From St Margaret’s Hope, the next day, I caught a bus to Kirkwall: the capital of the Orkneys and the only town with a five-figure population. I based myself at the Orcades Hostel (Orcades is another name for the Orkneys).

In Kirkwall I found out that bus services go all over the Mainland and South Ronaldsay, and you can get a bus pass to see everything you need to see on those islands for only 20 pounds a week.

At St Margaret's Hope, and a pipe band outside the St Magnus Cathedral, Kirkwall

St Magnus Cathedral

The skyline of Kirkwall is dominated by the St Magnus Cathedral, built when the Orkneys were still a part of Norway. I forgot to mention that quite a few islands off the British coast, right down to the Isle of Man, were actually under the Norwegian crown until the late 1400s. This helps to explain the strength of their Scandinavian ties a bit further.

The cathedral is named after Saint Magnus Erlendsson, the Earl of Orkney, a somewhat pacifist Viking who was often mocked for it. Saint Magnus preferred to spend raids praying rather than slaughtering people.

According to the Orkneyinga Saga, which concerns the Orkneys and Shetlands, Magnus was eventually done in by a cook named Lifolf, directed by Magnus’s cousin Haakon to kill Magnus with an axe (a meat-axe I presume) for being such a wuss. Rather conveniently, the Earldom of the Orkneys then passed to Haakon. Magnus prayed for the souls of Haakon and Lifolf before expiring, so it is said, and was quite soon declared a saint while Haakon got the earldom, the winner for the time being albeit possibly at the cost of finding the Pearly Gates padlocked a bit later on.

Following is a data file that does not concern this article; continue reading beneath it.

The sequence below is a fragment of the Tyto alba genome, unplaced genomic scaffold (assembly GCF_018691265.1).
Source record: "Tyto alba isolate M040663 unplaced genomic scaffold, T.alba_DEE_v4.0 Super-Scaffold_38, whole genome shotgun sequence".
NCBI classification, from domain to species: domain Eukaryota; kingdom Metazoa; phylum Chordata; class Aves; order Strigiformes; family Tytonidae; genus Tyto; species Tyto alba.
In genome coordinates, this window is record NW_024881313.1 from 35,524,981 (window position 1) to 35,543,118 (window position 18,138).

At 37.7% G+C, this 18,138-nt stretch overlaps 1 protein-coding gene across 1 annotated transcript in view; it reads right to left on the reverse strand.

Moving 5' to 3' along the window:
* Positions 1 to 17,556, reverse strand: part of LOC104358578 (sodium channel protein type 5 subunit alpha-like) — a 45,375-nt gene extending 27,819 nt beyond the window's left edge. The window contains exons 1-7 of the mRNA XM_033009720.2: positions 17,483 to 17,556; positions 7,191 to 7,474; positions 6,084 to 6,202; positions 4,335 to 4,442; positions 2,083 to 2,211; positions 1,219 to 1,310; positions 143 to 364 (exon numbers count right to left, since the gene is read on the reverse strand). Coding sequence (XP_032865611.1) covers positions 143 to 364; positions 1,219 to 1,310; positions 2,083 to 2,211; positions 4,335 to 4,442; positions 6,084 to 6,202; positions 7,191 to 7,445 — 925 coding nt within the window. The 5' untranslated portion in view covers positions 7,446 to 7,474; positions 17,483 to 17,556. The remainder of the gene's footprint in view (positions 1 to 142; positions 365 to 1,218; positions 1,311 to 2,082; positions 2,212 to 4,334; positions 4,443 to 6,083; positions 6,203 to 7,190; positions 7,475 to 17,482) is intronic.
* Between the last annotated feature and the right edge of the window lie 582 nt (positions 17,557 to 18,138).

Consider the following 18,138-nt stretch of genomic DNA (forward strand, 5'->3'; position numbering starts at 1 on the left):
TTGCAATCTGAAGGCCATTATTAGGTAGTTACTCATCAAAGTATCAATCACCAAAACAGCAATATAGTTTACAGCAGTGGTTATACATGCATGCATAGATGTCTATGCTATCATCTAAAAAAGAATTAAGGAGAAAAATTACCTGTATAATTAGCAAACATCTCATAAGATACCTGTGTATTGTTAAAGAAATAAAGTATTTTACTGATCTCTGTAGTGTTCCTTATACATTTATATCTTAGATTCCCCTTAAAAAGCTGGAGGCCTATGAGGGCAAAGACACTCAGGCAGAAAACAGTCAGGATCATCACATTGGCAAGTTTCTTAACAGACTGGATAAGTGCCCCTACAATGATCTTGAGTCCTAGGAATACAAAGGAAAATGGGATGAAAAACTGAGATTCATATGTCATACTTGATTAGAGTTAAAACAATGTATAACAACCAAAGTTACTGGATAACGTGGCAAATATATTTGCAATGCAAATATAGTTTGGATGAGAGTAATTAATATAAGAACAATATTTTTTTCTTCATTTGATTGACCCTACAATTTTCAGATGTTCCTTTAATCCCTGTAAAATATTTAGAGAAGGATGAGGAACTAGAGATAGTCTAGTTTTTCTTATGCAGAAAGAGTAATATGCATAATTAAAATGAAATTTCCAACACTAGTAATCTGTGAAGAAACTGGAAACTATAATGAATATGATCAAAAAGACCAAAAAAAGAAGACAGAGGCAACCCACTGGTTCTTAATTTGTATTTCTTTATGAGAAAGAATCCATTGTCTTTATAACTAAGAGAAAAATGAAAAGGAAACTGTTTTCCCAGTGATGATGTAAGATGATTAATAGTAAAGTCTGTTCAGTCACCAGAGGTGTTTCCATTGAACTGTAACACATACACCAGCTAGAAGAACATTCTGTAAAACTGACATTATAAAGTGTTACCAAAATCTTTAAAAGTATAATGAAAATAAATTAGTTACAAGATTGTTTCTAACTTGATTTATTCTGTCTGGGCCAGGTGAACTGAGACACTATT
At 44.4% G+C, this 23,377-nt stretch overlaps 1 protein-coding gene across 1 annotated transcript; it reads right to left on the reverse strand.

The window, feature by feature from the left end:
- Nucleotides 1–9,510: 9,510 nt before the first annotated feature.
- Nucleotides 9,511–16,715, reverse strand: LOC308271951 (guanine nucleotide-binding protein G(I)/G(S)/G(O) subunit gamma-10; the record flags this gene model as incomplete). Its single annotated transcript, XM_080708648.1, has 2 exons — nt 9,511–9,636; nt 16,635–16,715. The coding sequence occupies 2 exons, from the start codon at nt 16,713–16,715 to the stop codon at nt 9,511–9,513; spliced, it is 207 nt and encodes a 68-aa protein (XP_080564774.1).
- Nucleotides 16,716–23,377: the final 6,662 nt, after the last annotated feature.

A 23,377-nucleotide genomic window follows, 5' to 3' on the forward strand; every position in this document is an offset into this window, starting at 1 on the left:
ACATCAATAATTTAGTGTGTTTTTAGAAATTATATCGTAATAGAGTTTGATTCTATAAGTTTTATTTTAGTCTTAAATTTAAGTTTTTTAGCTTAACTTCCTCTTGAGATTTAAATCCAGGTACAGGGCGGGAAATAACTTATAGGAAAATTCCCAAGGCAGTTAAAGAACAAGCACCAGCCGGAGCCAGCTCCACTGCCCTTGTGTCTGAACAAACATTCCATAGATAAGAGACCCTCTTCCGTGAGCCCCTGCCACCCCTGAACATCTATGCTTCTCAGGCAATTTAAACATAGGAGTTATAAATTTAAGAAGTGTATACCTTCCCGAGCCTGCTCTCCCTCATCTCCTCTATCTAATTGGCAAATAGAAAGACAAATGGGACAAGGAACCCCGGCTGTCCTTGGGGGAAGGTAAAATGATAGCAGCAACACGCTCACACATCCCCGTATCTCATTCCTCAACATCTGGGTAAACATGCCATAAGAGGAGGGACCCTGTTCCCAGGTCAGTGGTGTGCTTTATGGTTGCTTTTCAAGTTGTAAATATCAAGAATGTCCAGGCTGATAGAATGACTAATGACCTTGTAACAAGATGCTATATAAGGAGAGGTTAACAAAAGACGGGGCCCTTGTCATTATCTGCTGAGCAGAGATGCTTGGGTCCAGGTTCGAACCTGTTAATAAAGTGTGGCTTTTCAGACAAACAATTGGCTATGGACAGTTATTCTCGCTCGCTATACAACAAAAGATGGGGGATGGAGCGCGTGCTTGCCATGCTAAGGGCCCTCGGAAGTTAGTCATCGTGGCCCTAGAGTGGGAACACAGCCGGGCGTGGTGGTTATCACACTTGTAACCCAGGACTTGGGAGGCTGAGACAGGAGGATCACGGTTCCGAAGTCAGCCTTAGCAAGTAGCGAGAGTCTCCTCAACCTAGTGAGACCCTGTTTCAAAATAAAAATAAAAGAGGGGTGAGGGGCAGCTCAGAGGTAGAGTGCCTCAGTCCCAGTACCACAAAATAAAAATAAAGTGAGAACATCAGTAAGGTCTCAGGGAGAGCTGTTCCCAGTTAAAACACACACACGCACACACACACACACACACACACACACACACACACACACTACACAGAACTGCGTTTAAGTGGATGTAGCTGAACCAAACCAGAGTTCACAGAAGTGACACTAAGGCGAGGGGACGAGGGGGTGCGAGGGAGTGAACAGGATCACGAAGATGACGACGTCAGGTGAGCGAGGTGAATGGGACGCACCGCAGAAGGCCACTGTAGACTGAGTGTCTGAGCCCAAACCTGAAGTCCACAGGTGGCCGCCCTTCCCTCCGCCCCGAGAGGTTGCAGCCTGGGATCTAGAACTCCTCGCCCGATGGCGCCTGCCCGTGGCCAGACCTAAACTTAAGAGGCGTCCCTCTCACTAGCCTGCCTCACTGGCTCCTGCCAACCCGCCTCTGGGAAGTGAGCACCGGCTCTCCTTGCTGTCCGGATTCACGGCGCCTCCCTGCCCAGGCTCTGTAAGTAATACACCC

Ruined Palaces, Kirkwall

From Kirkwall, I set out to explore the principal sights of the Mainland, which I have mapped in a suitably Lord of the Rings style.

The first place I set out for was the furthest away, the Neolithic (late stone age) village of Skara Brae and the aristocratic mansion of Skaill House.

Skara Brae

Part of Skara Brae with Skaill House in the background

Late-stone-age or Neolithic cultures were not so different from modern people in many ways. Depending on the conditions in which they lived, inhabitants of the Neolithic or late stone age often had houses and farms and livestock and woven cloth just like people today, and all sorts of clever tools. Quite often, Neolithic people also knew of the existence and usefulness of metals as a result of encountering native metal deposits.

But they just couldn’t yet make metals from ore, which can often be done by combining good-quality ore with charcoal in a hot fire. Many ores consist of chemically unstable metal oxides. The charcoal steals the oxygen from the oxide, leaving the metal behind — simple as that. Other ores consisted of metal sulfides; these could be ‘roasted’ in a fire to turn them into oxides, after which the charcoal would reduce them as well. Given the general ingeniousness of Neolithic society, and the actual simplicity of reducing oxide-type ores to a metallic form, it was only a matter of time before somebody with access to an abundance of charcoal did figure out how to make metals, as opposed to just finding them; at which point the modern world arrived, in embryo form at least.